White Privilege: Unpacking the Invisible Knapsack

“White Privilege: Unpacking the Invisible Knapsack” first appeared in Peace and Freedom Magazine, July/August, 1989, pp. 10-12, a publication of the Women’s International League for Peace and Freedom, Philadelphia, PA.

White Privilege: Unpacking the Invisible Knapsack © 1989 Peggy McIntosh

I think whites are carefully taught not to recognize white privilege, as males are taught not to recognize male privilege. So I have begun in an untutored way to ask what it is like to have white privilege. I have come to see white privilege as an invisible package of unearned assets that I can count on cashing in each day, but about which I was “meant” to remain oblivious. White privilege is like an invisible weightless knapsack of special provisions, maps, passports, codebooks, visas, clothes, tools and blank checks.

I decided to try to work on myself at least by identifying some of the daily effects of white privilege in my life. I have chosen those conditions which I think in my case attach somewhat more to skin-color privilege than to class, religion, ethnic status, or geographic location, though of course all these other factors are intricately intertwined. As far as I can see, my African American co-workers, friends, and acquaintances with whom I come into daily or frequent contact in this particular time, place and line of work cannot count on most of these conditions.

  1. I can if I wish arrange to be in the company of people of my race most of the time.
  2. If I should need to move, I can be pretty sure of renting or purchasing housing in an area which I can afford and in which I would want to live.
  3. I can be pretty sure that my neighbors in such a location will be neutral or pleasant to me.
  4. I can go shopping alone most of the time, pretty well assured that I will not be followed or harassed.
  5. I can turn on the television or open to the front page of the paper and see people of my race widely represented.
  6. When I am told about our national heritage or about “civilization,” I am shown that people of my color made it what it is.
  7. I can be sure that my children will be given curricular materials that testify to the existence of their race.
  8. If I want to, I can be pretty sure of finding a publisher for this piece on white privilege.
  9. I can go into a music shop and count on finding the music of my race represented, into a supermarket and find the staple foods that fit with my cultural traditions, into a hairdresser’s shop and find someone who can cut my hair.
  10. Whether I use checks, credit cards or cash, I can count on my skin color not to work against the appearance of financial reliability.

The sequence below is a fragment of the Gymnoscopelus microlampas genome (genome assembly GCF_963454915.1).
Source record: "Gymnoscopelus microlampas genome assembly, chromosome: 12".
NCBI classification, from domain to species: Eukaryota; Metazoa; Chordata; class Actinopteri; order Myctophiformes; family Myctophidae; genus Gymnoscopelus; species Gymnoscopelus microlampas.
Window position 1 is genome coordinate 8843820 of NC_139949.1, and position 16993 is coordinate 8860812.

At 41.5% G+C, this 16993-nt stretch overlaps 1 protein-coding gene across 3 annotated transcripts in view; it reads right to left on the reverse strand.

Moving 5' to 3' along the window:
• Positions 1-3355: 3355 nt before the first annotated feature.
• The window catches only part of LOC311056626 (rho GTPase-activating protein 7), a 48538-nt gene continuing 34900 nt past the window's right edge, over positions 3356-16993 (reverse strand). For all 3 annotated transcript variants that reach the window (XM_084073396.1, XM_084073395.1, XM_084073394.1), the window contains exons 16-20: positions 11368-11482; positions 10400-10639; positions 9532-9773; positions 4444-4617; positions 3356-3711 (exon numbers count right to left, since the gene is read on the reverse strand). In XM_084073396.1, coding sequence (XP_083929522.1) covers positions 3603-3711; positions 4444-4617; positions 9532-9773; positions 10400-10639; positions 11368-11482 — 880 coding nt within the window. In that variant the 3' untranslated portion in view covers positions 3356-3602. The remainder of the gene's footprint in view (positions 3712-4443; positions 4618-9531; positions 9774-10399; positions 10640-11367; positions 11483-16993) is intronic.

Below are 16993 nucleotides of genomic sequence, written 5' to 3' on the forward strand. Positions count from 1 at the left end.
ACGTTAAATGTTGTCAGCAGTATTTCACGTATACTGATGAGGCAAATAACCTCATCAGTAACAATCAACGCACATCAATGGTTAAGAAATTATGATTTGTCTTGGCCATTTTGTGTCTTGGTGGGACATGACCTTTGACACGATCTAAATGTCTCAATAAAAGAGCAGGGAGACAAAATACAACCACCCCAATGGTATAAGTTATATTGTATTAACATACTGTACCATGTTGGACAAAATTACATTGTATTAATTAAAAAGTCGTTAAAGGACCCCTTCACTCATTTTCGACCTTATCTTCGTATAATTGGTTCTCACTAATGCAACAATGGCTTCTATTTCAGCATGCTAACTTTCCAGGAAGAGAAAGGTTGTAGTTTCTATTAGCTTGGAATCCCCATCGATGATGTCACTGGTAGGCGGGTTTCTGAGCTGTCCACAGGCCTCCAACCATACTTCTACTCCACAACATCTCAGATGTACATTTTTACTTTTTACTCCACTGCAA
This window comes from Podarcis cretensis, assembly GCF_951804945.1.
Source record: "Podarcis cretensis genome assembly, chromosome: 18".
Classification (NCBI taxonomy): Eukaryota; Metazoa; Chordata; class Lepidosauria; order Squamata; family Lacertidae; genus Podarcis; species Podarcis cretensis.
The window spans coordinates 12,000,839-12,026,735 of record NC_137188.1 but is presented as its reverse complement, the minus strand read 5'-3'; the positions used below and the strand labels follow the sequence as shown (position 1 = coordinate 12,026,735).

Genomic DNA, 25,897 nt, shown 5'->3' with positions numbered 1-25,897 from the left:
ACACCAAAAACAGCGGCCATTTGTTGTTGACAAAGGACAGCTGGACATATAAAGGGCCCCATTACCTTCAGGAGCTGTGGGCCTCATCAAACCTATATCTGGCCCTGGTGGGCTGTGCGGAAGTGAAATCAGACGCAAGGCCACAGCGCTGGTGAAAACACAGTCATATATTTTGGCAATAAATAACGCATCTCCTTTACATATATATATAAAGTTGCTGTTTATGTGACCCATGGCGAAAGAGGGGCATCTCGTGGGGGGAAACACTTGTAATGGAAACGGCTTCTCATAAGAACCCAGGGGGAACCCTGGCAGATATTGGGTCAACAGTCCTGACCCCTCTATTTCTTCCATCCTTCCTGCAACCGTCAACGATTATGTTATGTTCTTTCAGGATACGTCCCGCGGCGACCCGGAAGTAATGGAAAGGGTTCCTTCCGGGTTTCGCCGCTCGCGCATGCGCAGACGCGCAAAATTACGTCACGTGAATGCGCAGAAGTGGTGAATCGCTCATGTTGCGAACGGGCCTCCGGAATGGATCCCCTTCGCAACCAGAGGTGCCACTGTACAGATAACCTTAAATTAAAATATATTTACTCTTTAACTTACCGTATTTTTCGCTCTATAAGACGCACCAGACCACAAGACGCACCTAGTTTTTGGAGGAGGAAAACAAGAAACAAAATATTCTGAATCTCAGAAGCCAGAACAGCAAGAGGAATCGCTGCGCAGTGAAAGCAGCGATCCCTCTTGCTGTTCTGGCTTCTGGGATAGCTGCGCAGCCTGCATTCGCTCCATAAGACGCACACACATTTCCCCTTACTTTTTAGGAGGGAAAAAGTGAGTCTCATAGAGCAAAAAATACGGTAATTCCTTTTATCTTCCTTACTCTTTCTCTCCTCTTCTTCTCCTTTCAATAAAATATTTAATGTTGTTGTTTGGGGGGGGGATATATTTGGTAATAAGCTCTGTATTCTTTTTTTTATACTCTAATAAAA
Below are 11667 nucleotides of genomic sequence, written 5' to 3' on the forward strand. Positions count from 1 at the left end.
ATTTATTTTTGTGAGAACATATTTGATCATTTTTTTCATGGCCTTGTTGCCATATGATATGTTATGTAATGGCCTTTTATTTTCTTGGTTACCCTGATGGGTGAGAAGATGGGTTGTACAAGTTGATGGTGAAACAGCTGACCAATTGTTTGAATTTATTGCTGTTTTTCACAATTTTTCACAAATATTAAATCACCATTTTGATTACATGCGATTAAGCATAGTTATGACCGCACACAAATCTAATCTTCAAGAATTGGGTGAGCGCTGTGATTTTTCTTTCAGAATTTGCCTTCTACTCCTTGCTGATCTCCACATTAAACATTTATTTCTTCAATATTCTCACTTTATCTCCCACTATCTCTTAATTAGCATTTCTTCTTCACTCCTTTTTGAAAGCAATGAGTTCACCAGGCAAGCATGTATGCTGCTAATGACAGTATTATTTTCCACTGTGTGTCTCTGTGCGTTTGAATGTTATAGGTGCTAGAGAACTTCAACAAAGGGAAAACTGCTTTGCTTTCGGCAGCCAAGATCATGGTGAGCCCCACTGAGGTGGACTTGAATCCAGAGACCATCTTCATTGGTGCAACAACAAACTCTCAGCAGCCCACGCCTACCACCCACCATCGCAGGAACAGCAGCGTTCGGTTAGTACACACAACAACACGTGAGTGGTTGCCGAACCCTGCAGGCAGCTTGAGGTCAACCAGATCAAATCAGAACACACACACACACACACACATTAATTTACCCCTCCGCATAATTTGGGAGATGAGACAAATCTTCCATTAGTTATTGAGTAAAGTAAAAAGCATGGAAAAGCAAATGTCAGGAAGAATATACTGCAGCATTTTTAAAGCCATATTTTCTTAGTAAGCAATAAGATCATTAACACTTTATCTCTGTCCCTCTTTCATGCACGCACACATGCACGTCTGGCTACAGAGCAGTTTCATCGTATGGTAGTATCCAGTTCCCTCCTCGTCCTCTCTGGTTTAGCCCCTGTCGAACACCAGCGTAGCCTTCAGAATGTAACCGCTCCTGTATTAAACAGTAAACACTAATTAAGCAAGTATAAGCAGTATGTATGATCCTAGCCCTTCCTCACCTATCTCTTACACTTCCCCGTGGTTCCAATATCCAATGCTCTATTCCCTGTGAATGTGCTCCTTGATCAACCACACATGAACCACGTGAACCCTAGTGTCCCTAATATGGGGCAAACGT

11. I can arrange to protect my children most of the time from people who might not like them.
  12. I can swear, or dress in second-hand clothes, or not answer letters, without having people attribute these choices to the bad morals, the poverty, or the illiteracy of my race.
  13. I can speak in public to a powerful male group without putting my race on trial.
  14. I can do well in a challenging situation without being called a credit to my race.
  15. I am never asked to speak for all the people of my racial group.
  16. I can remain oblivious of the language and customs of persons of color who constitute the world’s majority without feeling in my culture any penalty for such oblivion.
  17. I can criticize our government and talk about how much I fear its policies and behavior without being seen as a cultural outsider.
  18. I can be pretty sure that if I ask to talk to “the person in charge,” I will be facing a person of my race.
  19. If a traffic cop pulls me over or if the IRS audits my tax return, I can be sure I haven’t been singled out because of my race.
  20. I can easily buy posters, postcards, picture books, greeting cards, dolls, toys, and children’s magazines featuring people of my race.
  21. I can go home from most meetings of organizations I belong to feeling somewhat tied in, rather than isolated, out-of-place, outnumbered, unheard, held at a distance, or feared.
  22. I can take a job with an affirmative action employer without having co-workers on the job suspect that I got it because of race.
  23. I can choose public accommodations without fearing that people of my race cannot get in or will be mistreated in the places I have chosen.
  24. I can be sure that if I need legal or medical help, my race will not work against me.
  25. If my day, week, or year is going badly, I need not ask of each negative episode or situation whether it has racial overtones.
  26. I can choose blemish cover or bandages in “flesh” color and have them more less match my skin.

I repeatedly forgot each of the realizations on this list until I wrote it down. For me, white privilege has turned out to be an elusive and fugitive subject. The pressure to avoid it is great, for in facing it I must give up the myth of meritocracy. If these things are true, this is not such a free country; one’s life is not what one makes it; many doors open for certain people through no virtues of their own.

See the full article here: nationalseedproject.org

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